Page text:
Report: Xi Jinping Plans to Purge Chinese Military After Failures on Indian Border

BEIJING, CHINA - MAY 28: Chinese president Xi Jinping, applauds the results of a vote on a new draft security bill for Hong Kong during the closing session of the National People's Congress at the Great Hall of the People on May 28, 2020 in Beijing, China. The Chinese government …
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A report published by Nikkei Asian Review (NAR) on Thursday asserted that Chinese dictator Xi Jinping is planning “another brutal purge” of his military leadership.

NAR asserted that Xi is reportedly displeased with the performance of the People’s Liberation Army (PLA) against Indian troops on the border, eager to consolidate more military power under his direct command, and nervous about political unrest to come in China.

Xi’s many titles include Chairman of the Central Military Commission — a position that makes him something of a hybrid between the civilian commander-in-chief of the armed forces, as American presidents are, and a top military officer like the Chairman of the Joint Chiefs of Staff. Xi has taken a hands-on management approach to the Chinese military before, notably in 2016 when he conducted a major reorganization that centralized military power and made a large percentage of top officers personally loyal to him. As with many of Xi’s power plays, this was supposed to reduce “corruption,” and did not.

According to NAR, an even bigger reorganization and purge could be in the works, driven partly by Xi’s desire to tighten his grip over the military — and militarize more of China’s police forces — before a prospective confrontation with the United States or another Tiananmen Square-style uprising. 

In this analysis, Xi is pushing China to the brink of military confrontations in several theaters by personally taking a hand in provocative actions like the August 26 launch of “aircraft carrier killer” ballistic missiles into the South China Sea. 

At the same time, Xi has been tightening control over internal security units by putting them under the direct control of the Communist Party instead of the government bureaucracy and its oversight committees. Xi is fond of cementing these power grabs by presenting each unit he takes control of with a brand new flag in a “pompous ceremony.”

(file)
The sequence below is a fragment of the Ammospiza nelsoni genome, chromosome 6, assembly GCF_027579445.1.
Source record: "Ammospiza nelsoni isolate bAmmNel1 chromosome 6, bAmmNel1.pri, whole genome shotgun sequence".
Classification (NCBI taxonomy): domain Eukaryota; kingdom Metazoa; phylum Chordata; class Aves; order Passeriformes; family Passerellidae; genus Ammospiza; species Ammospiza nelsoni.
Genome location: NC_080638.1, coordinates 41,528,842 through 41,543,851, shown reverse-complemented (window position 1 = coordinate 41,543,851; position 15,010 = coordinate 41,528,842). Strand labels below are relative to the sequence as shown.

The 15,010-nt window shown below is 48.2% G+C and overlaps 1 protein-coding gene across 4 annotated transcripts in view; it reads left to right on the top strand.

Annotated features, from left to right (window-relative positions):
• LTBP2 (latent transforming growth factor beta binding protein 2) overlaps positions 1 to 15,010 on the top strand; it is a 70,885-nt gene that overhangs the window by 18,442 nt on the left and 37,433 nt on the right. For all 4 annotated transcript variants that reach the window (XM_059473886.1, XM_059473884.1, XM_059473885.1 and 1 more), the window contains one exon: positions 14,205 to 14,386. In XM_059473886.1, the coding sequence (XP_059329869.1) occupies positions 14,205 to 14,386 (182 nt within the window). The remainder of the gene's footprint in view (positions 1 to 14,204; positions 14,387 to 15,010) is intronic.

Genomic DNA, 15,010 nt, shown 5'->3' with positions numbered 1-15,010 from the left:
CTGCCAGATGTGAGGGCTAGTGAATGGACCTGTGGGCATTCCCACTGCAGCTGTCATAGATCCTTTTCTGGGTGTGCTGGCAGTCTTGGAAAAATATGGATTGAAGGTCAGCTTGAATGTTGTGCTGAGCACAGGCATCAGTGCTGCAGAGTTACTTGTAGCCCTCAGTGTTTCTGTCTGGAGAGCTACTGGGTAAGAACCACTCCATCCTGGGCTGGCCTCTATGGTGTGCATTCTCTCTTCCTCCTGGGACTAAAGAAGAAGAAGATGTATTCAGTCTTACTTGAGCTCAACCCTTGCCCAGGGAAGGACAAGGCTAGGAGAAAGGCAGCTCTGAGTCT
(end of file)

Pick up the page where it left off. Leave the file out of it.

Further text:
Xi also likes to dispatch his deputies to give thinly-veiled warnings to unit commanders that Xi will punish them for insufficient personal devotion. The implication is that commanders who are not loyal enough are liable to be deemed “two-faced” and “corrupt,” which are serious and often terminal conditions in China.

NAR noticed that Xi has lately been pushing the concept of rectification in the civilian sphere, a term widely seen as the code name for a bloody Maoist purge. Getting rectified is not a pleasant experience. Xi’s campaigns to encourage more personal savings, and less “food waste,” are seen as signals that he is preparing to whip the Chinese people into shape for something big. The most pessimistic interpretation is that he is militarizing the entire population.

Another NAR post in June, written shortly after the bloody brawl between Indian and Chinese soldiers along the border in Ladakh, hinted that Xi did not expect his forces to get thrashed by the Indians in hand-to-hand combat — on the same day he was celebrating his 67th birthday! — and he was severely displeased by the resulting loss of “face.”

Xi clearly expected his extensively reorganized, centrally controlled military to perform better after years of “Wolf Warrior” propaganda, named after a series of highly successful military action films that began in 2015, and severely underestimated the Indians’ determination to stand their ground.

NAR suggested Xi is worried about overextending himself by provoking conflicts in too many theaters at once, from the Indian border to the South China Sea. China’s strategy is generally one of slow, patient encroachment and intimidation; it pushes its borders steadily outward, assuming its victims will not dare to object too strenuously, until one day announcing the territory it covets has now been fully garrisoned and is an eternal part of China. Intimidation is vital to making that strategy work.

The Epoch Times on Wednesday saw a “familiar pattern taking place in the Chinese leadership that ties back to Mao Zedong and his path to achieving absolute power over the party.” Another manifestation of this pattern could be seen in Chinese troops moving into Inner Mongolia to suppress protests that broke out this week, to the evident surprise of Xi and the rest of the Communist Party hierarchy.

The Mongolians are angered by Beijing’s attempt to eradicate their language and culture from school curricula, sensing the early stages of a “cultural genocide” campaign akin to what China is doing to the Uyghur Muslims of Xinjiang province. Xi has good reason to think he might need a freshly reorganized, purged, and even more loyal military to deal with minority populations who strenuously object to being erased.


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